National agriworkers center Unyon ng mga Manggagawa sa Agrikultura (UMA) said that the Lorenzo-owned Lapanday Foods Corporation (LFC) must immediately be held accountable for violence in Madaum, Tagum City which left at least 10 farmers wounded in consecutive attacks by armed LFC security men since December 9.
UMA said that the suggestion of the Pilipino Banana Growers and Exporters Association (PBGEA) for a ‘peaceful mediation’ this Christmas cannot possibly be fruitful, with Lapanday consistently denying its hand in landgrabbing, harassment and the frustrated killing of agrarian reform beneficiaries and their supporters.
UMA Secretary General Danilo Ramos said that the PBGEA, in keeping silent about the shooting incidents, is practically absolving Lapanday of any wrongdoing.
“Lapanday and PBGEA are pushing the ‘divide-and-rule’ and ‘blame-the victim’ tact by making the public believe that the ‘root cause’ of the violence is merely the disagreements between farmers’cooperatives in Madaum,” said Ramos.
UMA and militant peasant organization Kilusang Magbubukid ng Pilipinas (KMP) organized a national fact-finding and solidarity mission (NFFSM) to Madaum, Tagum City from December 15 -16 and confirmed that Lapanday has encroached on property already awarded by government land reform to the Madaum Agrarian Reform Beneficiaries Association Inc. (MARBAI).
A summary of the NFFSM report was released to the press last Friday.
Aside from three reported shooting incidents in Madaum, the mission also confirmed accounts that Lapanday deliberately conducted aerial spraying of poisonous chemicals over the banana plantation on December 12, while protesting farmworkers were camped-out in the area and having breakfast. The victims were forced to dispose of the contaminated food and water and seek refuge in a nearby chapel.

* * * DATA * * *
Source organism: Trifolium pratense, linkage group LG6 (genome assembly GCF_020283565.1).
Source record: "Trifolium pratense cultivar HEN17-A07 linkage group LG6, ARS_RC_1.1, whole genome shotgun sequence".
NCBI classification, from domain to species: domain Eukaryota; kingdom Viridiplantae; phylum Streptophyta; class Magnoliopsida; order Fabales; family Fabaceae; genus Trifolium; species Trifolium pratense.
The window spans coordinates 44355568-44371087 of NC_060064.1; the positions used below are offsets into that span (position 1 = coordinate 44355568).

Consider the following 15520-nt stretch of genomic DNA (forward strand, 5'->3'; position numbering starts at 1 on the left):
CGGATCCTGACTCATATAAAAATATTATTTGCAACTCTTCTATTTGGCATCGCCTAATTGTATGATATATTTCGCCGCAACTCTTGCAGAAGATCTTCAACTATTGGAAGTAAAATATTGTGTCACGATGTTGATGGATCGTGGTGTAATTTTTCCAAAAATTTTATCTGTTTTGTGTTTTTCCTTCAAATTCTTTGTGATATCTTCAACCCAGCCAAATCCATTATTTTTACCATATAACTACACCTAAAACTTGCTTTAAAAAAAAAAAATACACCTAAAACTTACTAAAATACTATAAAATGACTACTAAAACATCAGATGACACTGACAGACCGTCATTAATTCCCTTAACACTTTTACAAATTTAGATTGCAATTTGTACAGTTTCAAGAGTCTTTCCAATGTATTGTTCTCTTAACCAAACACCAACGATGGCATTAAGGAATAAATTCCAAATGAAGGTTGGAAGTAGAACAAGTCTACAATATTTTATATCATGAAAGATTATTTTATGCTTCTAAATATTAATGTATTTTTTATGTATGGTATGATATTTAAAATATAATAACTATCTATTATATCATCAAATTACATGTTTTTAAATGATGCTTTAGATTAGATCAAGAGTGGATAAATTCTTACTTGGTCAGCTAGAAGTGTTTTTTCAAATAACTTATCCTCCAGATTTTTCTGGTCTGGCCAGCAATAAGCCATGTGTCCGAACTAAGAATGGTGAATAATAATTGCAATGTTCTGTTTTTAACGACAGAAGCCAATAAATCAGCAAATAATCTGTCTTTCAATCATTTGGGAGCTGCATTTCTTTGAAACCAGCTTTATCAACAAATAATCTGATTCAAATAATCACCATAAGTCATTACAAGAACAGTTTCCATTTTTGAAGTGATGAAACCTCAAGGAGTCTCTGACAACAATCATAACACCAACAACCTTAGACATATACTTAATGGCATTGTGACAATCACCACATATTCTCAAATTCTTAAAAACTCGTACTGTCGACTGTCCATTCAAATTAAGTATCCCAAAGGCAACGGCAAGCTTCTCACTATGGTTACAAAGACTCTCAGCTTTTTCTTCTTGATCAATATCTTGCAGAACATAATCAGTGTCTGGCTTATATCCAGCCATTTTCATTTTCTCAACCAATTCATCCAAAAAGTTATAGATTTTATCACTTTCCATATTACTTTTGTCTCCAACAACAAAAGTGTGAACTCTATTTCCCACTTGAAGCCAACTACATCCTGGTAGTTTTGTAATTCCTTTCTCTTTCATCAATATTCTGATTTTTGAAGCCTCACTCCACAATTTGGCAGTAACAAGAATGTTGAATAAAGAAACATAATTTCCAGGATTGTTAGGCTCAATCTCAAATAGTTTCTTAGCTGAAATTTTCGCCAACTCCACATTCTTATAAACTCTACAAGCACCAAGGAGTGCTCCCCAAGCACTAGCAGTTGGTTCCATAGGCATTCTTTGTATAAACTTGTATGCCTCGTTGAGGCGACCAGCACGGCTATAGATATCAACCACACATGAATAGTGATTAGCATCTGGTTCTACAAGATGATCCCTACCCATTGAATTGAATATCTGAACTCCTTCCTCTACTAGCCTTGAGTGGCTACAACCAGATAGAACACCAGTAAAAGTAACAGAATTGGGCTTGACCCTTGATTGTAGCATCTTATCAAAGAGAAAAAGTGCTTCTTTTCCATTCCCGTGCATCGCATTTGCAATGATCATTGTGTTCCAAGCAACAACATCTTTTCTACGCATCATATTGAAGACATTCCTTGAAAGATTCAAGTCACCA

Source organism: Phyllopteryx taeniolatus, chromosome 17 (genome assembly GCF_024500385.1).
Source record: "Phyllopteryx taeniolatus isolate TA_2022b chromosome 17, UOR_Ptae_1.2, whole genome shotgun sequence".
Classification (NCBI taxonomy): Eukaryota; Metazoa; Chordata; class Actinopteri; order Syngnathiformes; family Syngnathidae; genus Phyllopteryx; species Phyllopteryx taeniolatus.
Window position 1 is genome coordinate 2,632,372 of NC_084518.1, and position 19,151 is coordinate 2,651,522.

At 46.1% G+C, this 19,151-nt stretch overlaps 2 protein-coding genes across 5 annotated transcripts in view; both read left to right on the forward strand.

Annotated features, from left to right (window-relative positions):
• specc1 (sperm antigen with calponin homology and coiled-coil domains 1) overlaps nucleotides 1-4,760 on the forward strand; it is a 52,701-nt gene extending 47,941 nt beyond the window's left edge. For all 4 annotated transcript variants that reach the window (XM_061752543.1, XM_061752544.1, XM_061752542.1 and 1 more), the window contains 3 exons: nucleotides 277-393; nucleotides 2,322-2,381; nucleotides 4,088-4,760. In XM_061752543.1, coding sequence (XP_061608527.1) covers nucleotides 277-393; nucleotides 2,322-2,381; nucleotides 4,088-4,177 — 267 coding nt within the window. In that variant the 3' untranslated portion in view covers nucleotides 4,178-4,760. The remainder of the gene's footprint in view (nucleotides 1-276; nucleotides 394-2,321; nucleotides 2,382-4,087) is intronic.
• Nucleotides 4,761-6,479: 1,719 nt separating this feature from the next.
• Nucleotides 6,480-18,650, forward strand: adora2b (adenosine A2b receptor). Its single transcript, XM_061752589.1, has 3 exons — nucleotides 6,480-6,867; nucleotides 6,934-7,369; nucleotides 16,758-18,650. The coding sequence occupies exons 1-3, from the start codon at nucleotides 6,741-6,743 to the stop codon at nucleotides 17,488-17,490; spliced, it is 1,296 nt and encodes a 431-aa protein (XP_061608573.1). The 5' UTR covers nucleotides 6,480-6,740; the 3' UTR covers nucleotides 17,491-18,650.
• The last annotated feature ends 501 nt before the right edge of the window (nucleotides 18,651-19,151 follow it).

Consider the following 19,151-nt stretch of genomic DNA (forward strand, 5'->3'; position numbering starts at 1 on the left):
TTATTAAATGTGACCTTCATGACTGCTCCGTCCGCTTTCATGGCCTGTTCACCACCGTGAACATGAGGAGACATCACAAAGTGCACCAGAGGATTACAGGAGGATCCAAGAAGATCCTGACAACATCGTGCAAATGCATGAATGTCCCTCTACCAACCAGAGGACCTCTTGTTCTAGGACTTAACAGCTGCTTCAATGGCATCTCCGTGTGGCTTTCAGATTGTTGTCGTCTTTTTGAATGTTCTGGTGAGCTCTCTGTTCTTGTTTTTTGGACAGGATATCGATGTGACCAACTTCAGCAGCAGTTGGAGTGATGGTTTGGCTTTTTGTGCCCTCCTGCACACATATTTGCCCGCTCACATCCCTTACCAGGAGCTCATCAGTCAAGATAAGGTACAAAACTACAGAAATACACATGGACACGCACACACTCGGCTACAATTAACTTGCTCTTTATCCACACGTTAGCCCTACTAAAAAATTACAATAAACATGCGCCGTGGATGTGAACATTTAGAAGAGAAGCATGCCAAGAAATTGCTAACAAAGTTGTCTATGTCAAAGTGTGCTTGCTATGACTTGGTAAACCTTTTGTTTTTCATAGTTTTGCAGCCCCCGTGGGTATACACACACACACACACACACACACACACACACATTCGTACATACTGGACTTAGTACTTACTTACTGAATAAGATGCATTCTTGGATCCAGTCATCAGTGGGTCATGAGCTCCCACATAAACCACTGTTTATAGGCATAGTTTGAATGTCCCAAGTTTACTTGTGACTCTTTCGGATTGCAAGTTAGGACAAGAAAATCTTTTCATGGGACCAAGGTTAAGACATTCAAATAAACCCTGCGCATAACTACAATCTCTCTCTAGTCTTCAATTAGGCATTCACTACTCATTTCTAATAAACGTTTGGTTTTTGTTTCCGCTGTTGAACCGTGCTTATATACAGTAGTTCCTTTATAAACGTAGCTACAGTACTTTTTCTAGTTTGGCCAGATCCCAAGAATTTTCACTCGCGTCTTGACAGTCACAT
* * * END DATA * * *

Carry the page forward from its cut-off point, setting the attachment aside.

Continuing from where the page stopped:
“PBGEA is also practically insinuating that it was okay for Lapanday security guards to shoot farmers reclaiming their land in Madaum, just because Lapanday insists that farmers did not comply with their contracts,” said Ramos.
UMA stressed that MARBAI as a legal entity was never a party to the onerous and exploitative Agribusiness Venture Agreement (AVA) that Lapanday inked with the original landowner Hijo Plantations, Inc (HPI) and the cooperative Hijo Employees Agrarian Reform Beneficiaries Cooperation 1 (HEARBCO1).
According to the NFFSM report, HEARBCO1 entered into a growership contract with Lapanday and Global Foods Corp in 1999. After a decade, HEARBCO1 incurred debts amounting to P1 M. A majority of HEARBCO 1 farmworkers rejected the renegotiated contract with Lapanday because it was “highly disadvantageous” to the land reform beneficiaries.
“AVAs are among non-land transfer schemes allowed by the pro-landlord Comprehensive Agrarian Reform Law. Beneficiaries are awarded farmlots in paper but control over land use and production remains with big landlords and companies such as Lapanday,” said Ramos.
Workers organized and formed MARBAI and filed for a petition to reinstate them to their land. A compromise agreement was reached in 2011, reducing the farmworkers’ debt to P800,000. On December 2015, the Department of Agrarian Reform Adjudication Board issued a final and executory order reinstating MARBAI farmworkers to a 145-hectare area. The current DAR under Secretary Rafael Mariano, started the installation process last October.
Despite the DAR ruling, LFC continues to encroach on land rightfully-owned by MARBAI. MARBAI and the UMA-affiliated local union, UGMAD-TRA led farmworkers in reclaiming their land in a daring land occupation initiative which commenced on December 9. Shooting and harassment of protesters have left 10 wounded by LFC security guards.
The DAR has already issued a Cease and Desist Order (CDO) against Lapanday. DAR regional and provincial offices are also ordered to provide assistance to MARBAI, including filing cases against LFC and its security guards.
“As in Hacienda Luisita where farmworkers rejected the oppressive stock distribution option (SDO) scheme in a massive strike in 2004, those who choose to bolt out of the onerous AVA with Lapanday earn the wrath of these greedy hacienderos,”
“Shooting farmers like rats seems to be mere impulse for these notorious landgrabbers,” added Ramos.
The Lorenzos who own Lapanday, are now also part-owners of the Central Azucarera de Tarlac in Hacienda Luisita with the Cojuangco-Aquino family.